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Happy Kyrgios relishing a return to grass

Nick Kyrgios says he's the fittest he's felt for seven months and ready to make a splash on the grass courts of Wimbledon next months.

Happy Kyrgios relishing a return to grass

Nick Kyrgios says he's the fittest he's felt for seven months and ready to make a splash on the grass courts of Wimbledon next months.

Back on grass and happy, Nick Kyrgios says he's fit, focused and confident of another strong Wimbledon campaign.

The world No.20, endured a difficult time at last month's French Open, crashing out in the second round to Kevin Anderson, frustrated by hip and shoulder issues in addition to grieving over the recent death of his grandfather.


However, the 22-year-old Canberran insists he's now in a good place both physically and mentally after arriving in London to play at Queen's Club - the traditional lead-in tournament for Wimbledon - which gets underway on July 2.



"I'm in really good shape now, I got an injection in my hip and shoulder," Kyrgios said.

"I took a week off after the French Open just rehabbing and I'm able to move without any pain in my hip.

"It's been a while since I've been like that so I am pretty happy."

Kyrgios has avoided the big guns in a star-studded draw at Queen's, which contains world No.1 Andy Murray, world No.3 Stan Wawrinka in addition to top 10 talent such as Marin Cilic, Milos Raonic and Jo Wilfried Tsonga.

He was initially paired with 25th-ranked American Steve Johnson but Jack Sock's late withdrawal saw the draw rejigged to pit him against world No.50 Donald Young.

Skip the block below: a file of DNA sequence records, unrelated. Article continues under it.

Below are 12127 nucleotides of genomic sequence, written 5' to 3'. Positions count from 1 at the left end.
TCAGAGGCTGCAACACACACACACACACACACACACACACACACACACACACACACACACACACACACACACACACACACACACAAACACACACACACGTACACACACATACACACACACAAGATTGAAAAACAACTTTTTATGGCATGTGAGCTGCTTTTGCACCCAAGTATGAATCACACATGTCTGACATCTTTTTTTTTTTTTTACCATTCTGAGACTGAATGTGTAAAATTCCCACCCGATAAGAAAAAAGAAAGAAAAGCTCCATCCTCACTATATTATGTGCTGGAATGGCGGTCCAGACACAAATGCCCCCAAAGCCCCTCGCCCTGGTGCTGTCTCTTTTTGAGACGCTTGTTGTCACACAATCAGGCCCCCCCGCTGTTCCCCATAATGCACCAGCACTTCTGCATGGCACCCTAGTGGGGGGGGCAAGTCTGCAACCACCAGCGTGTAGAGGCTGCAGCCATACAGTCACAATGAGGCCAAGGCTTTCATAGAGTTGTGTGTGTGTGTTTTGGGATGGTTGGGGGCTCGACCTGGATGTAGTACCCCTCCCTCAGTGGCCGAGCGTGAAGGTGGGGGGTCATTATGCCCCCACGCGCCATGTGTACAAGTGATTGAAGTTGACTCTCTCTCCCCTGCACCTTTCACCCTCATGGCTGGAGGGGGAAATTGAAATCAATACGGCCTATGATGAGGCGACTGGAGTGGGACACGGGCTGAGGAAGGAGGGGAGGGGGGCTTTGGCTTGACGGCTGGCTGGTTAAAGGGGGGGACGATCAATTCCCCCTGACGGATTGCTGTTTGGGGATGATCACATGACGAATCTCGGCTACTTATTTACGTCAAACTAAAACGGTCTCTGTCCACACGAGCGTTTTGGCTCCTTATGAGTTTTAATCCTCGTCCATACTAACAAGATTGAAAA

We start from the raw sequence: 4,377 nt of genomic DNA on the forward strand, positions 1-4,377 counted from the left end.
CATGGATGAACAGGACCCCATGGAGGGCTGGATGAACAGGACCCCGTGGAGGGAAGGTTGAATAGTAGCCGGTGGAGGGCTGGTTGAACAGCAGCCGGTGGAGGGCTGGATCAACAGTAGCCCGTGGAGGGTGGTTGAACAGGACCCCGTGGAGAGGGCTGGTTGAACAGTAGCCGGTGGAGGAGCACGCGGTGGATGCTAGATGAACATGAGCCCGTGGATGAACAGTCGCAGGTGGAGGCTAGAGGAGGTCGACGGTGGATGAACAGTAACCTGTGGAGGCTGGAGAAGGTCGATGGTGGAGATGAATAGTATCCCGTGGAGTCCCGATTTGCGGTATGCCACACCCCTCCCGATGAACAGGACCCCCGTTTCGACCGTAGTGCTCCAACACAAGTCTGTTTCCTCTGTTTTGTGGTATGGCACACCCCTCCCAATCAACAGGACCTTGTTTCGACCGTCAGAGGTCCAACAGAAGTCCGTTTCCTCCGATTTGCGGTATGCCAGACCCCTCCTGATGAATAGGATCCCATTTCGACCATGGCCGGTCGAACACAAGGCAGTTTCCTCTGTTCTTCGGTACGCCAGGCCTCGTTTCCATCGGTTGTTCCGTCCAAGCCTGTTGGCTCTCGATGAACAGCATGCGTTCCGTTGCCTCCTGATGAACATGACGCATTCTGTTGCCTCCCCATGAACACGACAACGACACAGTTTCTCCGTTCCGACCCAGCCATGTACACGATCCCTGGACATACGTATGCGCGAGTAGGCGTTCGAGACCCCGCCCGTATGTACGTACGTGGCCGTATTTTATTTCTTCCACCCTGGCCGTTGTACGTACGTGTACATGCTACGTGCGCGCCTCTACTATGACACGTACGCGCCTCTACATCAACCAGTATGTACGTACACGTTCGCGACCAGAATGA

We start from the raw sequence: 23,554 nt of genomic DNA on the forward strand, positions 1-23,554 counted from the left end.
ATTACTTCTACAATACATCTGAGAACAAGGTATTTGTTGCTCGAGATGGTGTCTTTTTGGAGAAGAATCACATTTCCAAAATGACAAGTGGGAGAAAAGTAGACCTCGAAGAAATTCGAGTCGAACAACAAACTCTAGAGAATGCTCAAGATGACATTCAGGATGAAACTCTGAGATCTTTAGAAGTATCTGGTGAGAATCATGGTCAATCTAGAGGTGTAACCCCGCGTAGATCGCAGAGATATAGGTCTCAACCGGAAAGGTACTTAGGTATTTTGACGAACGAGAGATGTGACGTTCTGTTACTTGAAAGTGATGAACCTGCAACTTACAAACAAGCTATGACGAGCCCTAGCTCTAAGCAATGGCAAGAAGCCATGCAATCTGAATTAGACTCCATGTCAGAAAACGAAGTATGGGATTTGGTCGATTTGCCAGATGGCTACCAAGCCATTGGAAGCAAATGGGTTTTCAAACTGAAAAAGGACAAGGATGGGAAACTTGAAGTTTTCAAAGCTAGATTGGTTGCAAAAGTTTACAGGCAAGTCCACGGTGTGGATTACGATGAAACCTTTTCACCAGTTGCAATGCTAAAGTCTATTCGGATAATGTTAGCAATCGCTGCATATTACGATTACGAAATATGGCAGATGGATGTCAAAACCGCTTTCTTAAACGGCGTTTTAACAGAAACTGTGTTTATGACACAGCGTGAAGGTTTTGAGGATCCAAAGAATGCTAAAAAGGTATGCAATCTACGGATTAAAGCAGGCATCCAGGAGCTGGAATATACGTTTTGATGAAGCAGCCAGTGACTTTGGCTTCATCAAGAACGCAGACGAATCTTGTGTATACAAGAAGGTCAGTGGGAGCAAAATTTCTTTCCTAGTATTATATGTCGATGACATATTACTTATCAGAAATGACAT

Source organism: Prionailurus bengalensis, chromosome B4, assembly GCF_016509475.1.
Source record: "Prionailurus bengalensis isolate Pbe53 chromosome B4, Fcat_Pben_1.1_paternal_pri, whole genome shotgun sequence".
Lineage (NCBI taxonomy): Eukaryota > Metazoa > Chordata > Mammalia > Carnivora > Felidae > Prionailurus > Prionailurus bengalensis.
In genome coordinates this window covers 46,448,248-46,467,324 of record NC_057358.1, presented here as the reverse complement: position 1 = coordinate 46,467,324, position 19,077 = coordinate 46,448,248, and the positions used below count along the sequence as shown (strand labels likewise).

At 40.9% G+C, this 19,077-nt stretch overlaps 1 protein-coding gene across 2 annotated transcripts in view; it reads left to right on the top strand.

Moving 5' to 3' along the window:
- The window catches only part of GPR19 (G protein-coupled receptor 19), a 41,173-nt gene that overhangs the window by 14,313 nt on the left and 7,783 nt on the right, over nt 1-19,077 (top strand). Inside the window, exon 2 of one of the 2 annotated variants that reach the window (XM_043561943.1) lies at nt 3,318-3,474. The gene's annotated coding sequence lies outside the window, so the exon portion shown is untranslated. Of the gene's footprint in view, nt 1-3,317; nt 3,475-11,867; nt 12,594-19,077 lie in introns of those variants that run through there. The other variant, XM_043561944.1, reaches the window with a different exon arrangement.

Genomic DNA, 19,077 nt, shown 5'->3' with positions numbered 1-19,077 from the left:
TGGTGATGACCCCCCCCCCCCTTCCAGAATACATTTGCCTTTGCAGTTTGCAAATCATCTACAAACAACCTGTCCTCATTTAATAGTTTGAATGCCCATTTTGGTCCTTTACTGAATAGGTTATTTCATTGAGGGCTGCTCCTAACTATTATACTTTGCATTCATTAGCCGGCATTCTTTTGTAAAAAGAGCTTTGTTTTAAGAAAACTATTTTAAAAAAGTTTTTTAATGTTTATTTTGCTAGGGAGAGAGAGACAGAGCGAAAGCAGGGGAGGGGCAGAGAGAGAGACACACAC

In an attempt to create the best possible environment to thrive on his favoured surface, Kyrgios has been joined by his mother, girlfriend and agent in a house he's rented for the next month in London.

He admits homesickness is still what he finds hardest to deal with on the treadmill that is the ATP Tour, but after a difficult last few months Kyrgios believes he's come through the other side.

"I feel like when I am in Europe or playing on clay, the homesickness kicks in pretty much straight away," he said.

"But when I am in America or London if feels a bit like Australia. I have my mum here and she is cooking for me and it's good.

"After my grandpa passed away, for the month afterwards I didn't want to do anything.

"I saw him pretty much every day when I was back in Australia. It was tough.

"But I feel like now, time has helped. During the clay season I just wanted to be at home with my family but that's part of being a professional tennis player I guess."

The Queen's draw hasn't been as kind to Kyrgios's close friend Thanasi Kokkinakis who faces 2016 Wimbledon finalist Raonic in the opening round.

The South Australian, who is playing on a protected ranking after being sidelined for the whole of 2016 due to shoulder problems, has been awarded a wildcard for the event as he looks to re-start his career.

Australia's Jordan Thompson is one match away from making the main draw after winning his first qualifying match against American Denis Kudla.


AAP




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